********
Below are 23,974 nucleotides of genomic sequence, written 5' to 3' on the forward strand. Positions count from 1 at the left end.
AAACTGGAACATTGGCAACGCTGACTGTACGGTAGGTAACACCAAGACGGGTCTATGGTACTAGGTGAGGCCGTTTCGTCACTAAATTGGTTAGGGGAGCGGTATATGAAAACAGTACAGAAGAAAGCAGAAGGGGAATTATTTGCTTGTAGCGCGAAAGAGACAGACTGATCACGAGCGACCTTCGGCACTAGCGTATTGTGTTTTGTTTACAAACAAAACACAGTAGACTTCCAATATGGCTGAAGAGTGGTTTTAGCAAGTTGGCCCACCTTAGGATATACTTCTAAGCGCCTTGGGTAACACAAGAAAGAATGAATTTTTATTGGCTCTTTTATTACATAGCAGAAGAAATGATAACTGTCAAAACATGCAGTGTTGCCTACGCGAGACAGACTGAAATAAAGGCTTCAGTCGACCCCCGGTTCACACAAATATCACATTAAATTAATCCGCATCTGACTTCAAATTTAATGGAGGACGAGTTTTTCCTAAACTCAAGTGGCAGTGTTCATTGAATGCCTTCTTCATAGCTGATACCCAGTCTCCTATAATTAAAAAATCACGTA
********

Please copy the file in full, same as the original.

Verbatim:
Below are 23,974 nucleotides of genomic sequence, written 5' to 3' on the forward strand. Positions count from 1 at the left end.
AAACTGGAACATTGGCAACGCTGACTGTACGGTAGGTAACACCAAGACGGGTCTATGGTACTAGGTGAGGCCGTTTCGTCACTAAATTGGTTAGGGGAGCGGTATATGAAAACAGTACAGAAGAAAGCAGAAGGGGAATTATTTGCTTGTAGCGCGAAAGAGACAGACTGATCACGAGCGACCTTCGGCACTAGCGTATTGTGTTTTGTTTACAAACAAAACACAGTAGACTTCCAATATGGCTGAAGAGTGGTTTTAGCAAGTTGGCCCACCTTAGGATATACTTCTAAGCGCCTTGGGTAACACAAGAAAGAATGAATTTTTATTGGCTCTTTTATTACATAGCAGAAGAAATGATAACTGTCAAAACATGCAGTGTTGCCTACGCGAGACAGACTGAAATAAAGGCTTCAGTCGACCCCCGGTTCACACAAATATCACATTAAATTAATCCGCATCTGACTTCAAATTTAATGGAGGACGAGTTTTTCCTAAACTCAAGTGGCAGTGTTCATTGAATGCCTTCTTCATAGCTGATACCCAGTCTCCTATAATTAAAAAATCACGTA